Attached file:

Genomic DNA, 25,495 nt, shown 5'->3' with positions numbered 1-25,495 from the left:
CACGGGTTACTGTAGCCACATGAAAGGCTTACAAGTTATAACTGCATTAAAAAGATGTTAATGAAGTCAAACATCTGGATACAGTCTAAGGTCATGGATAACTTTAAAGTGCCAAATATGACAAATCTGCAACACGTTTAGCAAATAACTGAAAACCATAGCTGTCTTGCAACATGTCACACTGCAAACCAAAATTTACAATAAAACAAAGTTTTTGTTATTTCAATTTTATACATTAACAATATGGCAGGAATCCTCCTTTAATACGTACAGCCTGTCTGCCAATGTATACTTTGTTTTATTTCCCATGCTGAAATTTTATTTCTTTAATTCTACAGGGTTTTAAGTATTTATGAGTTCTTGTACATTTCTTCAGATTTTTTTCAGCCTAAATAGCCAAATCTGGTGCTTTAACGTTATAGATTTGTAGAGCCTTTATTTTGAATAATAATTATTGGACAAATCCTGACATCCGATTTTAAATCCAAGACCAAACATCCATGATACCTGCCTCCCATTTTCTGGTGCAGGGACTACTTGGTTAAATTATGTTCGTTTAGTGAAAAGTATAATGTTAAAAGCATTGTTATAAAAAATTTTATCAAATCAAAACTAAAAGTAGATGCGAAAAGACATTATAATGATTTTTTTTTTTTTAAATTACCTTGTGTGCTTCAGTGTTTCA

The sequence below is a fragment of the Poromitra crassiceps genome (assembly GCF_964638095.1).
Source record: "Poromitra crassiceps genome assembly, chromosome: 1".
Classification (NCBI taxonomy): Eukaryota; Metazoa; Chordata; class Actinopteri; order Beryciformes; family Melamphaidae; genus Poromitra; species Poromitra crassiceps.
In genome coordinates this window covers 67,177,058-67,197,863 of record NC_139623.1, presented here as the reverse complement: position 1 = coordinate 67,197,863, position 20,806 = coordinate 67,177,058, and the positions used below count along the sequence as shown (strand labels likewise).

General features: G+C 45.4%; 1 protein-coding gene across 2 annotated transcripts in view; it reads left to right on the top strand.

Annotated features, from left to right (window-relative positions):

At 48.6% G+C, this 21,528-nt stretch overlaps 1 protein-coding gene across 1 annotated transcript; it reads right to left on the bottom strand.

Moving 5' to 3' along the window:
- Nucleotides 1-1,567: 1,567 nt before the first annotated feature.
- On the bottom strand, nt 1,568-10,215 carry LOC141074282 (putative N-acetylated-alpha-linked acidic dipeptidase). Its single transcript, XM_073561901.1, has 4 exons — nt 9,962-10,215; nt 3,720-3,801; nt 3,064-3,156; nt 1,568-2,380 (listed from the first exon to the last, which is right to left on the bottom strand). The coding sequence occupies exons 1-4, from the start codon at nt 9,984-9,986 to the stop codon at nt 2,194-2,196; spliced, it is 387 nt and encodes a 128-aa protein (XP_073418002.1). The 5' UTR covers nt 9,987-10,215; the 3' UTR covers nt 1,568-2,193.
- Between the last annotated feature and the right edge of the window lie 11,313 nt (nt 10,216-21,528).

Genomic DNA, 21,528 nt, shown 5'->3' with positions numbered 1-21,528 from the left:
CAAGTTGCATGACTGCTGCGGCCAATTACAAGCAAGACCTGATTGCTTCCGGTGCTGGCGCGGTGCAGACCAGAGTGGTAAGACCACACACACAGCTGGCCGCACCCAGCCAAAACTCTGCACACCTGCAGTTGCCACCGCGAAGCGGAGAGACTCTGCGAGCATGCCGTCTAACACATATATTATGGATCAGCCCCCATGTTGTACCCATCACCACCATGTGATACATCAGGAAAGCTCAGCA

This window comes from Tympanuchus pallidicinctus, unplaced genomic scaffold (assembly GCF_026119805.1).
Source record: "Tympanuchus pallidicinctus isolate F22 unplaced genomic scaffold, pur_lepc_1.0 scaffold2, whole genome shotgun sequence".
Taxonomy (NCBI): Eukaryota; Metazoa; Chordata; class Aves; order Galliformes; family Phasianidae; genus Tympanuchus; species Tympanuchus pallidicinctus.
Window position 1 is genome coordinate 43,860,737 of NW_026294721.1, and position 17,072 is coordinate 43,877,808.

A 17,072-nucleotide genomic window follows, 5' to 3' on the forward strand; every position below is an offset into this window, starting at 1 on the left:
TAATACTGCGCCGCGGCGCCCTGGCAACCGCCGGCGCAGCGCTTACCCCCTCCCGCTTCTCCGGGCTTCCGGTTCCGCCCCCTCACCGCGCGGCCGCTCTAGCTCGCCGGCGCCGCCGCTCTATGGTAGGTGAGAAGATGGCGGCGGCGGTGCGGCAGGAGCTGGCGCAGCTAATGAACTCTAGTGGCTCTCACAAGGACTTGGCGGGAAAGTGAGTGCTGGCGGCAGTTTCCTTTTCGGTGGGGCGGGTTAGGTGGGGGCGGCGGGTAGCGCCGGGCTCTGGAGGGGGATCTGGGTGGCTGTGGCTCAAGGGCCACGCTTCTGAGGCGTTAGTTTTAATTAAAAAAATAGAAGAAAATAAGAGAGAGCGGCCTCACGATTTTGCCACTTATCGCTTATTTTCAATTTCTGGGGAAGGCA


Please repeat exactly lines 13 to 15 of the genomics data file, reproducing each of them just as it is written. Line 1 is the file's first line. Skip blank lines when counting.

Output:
- Between the last annotated feature and the right edge of the window lie 11,313 nt (nt 10,216-21,528).

Genomic DNA, 21,528 nt, shown 5'->3' with positions numbered 1-21,528 from the left:
CAAGTTGCATGACTGCTGCGGCCAATTACAAGCAAGACCTGATTGCTTCCGGTGCTGGCGCGGTGCAGACCAGAGTGGTAAGACCACACACACAGCTGGCCGCACCCAGCCAAAACTCTGCACACCTGCAGTTGCCACCGCGAAGCGGAGAGACTCTGCGAGCATGCCGTCTAACACATATATTATGGATCAGCCCCCATGTTGTACCCATCACCACCATGTGATACATCAGGAAAGCTCAGCA